Enrollment disparities in clinical trials improved between 1990 and 2012 for female and elderly patients with lung cancer, according to an article published in the Journal of Clinical Oncology.1 This improvement was not, however, reflected for minority patients.

The National Institutes of Health (NIH) Revitalization Act of 1993 was implemented to ensure that women and minorities were represented in research funded by the NIH. If the diversity of representation is greater, research can be more effectively generalized.

Researchers evaluated enrollment statistics of 23,006 patients with lung cancer from 210 National Cancer Institute (NCI) clinical trials. Although lung cancer occurs most often among the elderly, between 1990 and 1993, 1600 patients younger than 70 were enrolled to clinical trials; only 392 patients older than 70 were enrolled.

Between 2010 and 2012, however, 679 patients younger than 70 and 299 patients older than 70 were enrolled, reflecting a rise of enrollment for elderly patients from 19.7% to 30.6%. The percentage of women enrolled increased by about 9% in the same timeframe.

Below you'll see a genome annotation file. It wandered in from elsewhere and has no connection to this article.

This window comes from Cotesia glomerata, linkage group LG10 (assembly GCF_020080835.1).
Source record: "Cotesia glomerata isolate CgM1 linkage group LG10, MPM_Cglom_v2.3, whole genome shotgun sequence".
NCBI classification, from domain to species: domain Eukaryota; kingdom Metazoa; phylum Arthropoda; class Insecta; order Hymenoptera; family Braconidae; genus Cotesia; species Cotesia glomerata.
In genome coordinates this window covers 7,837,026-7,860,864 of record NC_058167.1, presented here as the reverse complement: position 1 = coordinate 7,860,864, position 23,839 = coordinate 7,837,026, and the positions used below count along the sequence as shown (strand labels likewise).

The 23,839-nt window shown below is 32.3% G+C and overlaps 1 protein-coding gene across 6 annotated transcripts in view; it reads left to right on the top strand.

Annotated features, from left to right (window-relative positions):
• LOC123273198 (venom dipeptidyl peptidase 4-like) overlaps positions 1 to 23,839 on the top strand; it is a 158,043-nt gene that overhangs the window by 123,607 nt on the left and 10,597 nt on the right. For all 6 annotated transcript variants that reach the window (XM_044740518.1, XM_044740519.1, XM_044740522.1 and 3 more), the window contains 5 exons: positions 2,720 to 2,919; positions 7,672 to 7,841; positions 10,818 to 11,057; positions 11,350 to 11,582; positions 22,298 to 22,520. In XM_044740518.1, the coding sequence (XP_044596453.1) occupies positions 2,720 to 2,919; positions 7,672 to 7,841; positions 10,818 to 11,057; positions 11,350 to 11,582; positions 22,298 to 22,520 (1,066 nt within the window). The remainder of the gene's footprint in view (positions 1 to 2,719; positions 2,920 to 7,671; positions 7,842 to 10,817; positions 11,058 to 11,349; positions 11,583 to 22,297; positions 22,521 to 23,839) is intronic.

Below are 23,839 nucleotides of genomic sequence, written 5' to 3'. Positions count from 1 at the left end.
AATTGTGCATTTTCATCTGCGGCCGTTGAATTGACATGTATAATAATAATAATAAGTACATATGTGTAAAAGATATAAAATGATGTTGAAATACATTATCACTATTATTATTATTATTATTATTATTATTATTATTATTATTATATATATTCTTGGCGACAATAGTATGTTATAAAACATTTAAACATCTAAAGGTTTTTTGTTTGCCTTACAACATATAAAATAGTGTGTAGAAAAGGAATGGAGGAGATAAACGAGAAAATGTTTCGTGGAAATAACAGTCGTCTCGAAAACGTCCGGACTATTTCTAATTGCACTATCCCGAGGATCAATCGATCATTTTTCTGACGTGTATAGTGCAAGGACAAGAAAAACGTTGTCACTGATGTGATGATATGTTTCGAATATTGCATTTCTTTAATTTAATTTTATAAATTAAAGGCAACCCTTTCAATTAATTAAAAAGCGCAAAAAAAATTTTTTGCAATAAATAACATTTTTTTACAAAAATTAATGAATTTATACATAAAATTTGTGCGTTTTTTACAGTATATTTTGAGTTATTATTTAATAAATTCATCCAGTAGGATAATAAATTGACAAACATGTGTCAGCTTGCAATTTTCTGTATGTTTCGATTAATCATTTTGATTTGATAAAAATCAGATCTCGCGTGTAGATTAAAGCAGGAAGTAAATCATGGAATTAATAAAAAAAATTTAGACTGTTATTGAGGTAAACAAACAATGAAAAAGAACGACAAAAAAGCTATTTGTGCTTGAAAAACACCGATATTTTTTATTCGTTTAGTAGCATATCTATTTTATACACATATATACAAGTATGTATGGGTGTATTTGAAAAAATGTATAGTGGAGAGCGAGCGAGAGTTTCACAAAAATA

These improvements were not found for minority patients. Elderly women are also still underrepresented in small cell lung cancer studies.

The authors conclude that although the NIH Revitalization Act of 1993 improved some disparities of enrollment, there are populations still underrepresented in NCI clinical trials. Subgroup examination in statistical analyses is recommended to improve study generalizability.

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Study limitations included low numbers of minority patients evaluated, which may have skewed results, and that only statistics from NCI studies were used.

Reference

  1. Pang HH, Wang X, Stinchcombe TE, et al. Enrollment trends and disparity among patients with lung cancer in national clinical trials, 1990 to 2012. J Clin Oncol. 2016 Sep 19. doi: 10.1200/JCO.2016.67.7088 [Epub ahead of print]